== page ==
England Broadchurch was widely advertised and much hyped. It was what
the nine network used to call ďEvent TvĒ. Here, it quietly slipped on to
the ABC schedule and has just now finished itís run which means that if
you hurry you should be able to catch it on I-view surely the best use
of 8cents a day ever. If you arenít quick enough though buy the DVD
because for once the hype is accurate.
start off in the first of the 8 episodes with the death of Danny Latimer
an 11 year old boy. At first it looks like a suicide but the coroner
rules that itís most likely a murder and the community is stunned.
Detective Inspector Alec Hardy (David Tennant) leads up the
investigation aided by Detective Sargent Ellie Miller (Olivia Colman).
The murder is the focus of the eight episodes but along the way we meet
many of the townís residents, many of which have secrets that become
harder and harder to keep once suspicion and paranoia start to settle
in. One of the most effective things that Broadchurch does is highlight
what people turn into once they become scared, the community is filled
with flawed characters but that never feels contrived as each feels very
human. As the episodes go on you learn more and more about Alec Hardy
and his relationship with Ellie grows both characters become complete
and fleshed out. Another thing that Broadchurch does very well is
explore how unforgivable things on paper can become forgivable once
circumstances are understood; this happens time and time again with
Alec, Jack Marshall the paper shop owner, Nigel even Ollie and even
Ellie. This makes the ending revelation more thought provoking than it
might have been had everything been presented as black and white.
Nothing is treated as absolute, characters are given believable
motivations and the story is comfortable with its ambiguity.
to be pointed out that Broadchurch is a little bit like a Doctor Who
reunion both in front and behind the scenes. David Tennant, Arthur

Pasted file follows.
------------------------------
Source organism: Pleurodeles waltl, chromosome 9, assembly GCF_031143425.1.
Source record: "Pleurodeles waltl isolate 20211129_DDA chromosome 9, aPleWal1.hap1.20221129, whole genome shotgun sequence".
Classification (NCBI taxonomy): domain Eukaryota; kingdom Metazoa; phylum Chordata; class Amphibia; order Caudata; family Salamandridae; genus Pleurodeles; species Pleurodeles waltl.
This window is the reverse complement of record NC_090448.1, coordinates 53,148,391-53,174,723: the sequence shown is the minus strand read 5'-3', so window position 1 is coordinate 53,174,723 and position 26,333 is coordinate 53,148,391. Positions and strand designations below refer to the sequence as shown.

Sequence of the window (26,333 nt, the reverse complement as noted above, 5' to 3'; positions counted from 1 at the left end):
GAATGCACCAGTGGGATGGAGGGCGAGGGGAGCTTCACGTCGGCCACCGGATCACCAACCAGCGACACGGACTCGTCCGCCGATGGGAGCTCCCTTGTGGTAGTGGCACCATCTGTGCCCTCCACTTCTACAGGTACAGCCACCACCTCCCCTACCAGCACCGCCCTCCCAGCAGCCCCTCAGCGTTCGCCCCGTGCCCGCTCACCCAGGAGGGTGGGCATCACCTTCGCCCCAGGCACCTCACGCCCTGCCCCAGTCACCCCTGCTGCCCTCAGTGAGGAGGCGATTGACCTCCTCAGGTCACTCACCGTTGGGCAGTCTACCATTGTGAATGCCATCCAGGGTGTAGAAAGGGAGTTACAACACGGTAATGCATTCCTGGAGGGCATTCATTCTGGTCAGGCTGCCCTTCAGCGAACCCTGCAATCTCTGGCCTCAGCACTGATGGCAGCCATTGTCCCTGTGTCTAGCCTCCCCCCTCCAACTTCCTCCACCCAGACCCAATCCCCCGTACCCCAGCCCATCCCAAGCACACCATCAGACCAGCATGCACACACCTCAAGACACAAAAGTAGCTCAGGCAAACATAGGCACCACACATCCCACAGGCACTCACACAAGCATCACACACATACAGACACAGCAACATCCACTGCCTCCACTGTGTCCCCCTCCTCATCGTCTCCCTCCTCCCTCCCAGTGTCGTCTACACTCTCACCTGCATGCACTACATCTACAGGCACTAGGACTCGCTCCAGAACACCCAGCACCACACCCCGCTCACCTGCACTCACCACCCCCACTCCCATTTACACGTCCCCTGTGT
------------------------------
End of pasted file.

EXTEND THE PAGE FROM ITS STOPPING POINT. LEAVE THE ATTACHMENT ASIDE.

Darvil (who plays the local vicar and played Rory in Who) even Olivia
Colman was in a Christmas special. Behind the scenes Chris Chibnall who
wrote the entire thing also wrote 42, The Hungry Earth/Cold Blood,
Dinosaurs on a Spaceship and The Power of Three and if you think that I
was just rattling off a list of the ďmehĒ Doctor Who episodes youíd be
right but donít let that put you off, what Chris Chibnall has done here
far exceeded anything he ever did for Doctor Who. Many of the episodes
are directed by Euros Lyn another Doctor Who alumnus who shows more
subtly here than you would have thought possible given his Doctor Who
Broadchurch isnít going to be winning any awards for originality, itís a
simple tale of the effect that a murder has on a small sea-side
community, a who-dunnit that is at once very old fashioned and
completely of the moment. What carries Broadchurch and makes it standout
though is the excellent writing, outstanding directing and the brilliant
performances of everyone concerned. David Tennant and Olivia Colman in
particular are amazing but there isnít a sloppy performance that you
could point to. Broadchurch proves that you donít have to have the most
incredible idea in the world to make compelling television if your craft
it lovingly enough. Highly Recommended.
Audio is 5.1 and quite good, although the more I listened to the theme
music the less I liked it.
Video is fantastic for DVD, clear, good contrast. Itís clear that
whoever made it knew how to film.
Three of this three disc set is dedicated to special features and itís a
shame therefore that all you get is one half hour feature that was
clearly filmed on set before production really began and is aimed to get
people to watch the drama. Thatís fine but if I have this DVD not only
have I presumably watched it before I got to this doco but I bought the
DVD set. Cast notes donít cut much of a special feature with me, that
kind of nonsense on DVDís hasnít been tolerated since 2004.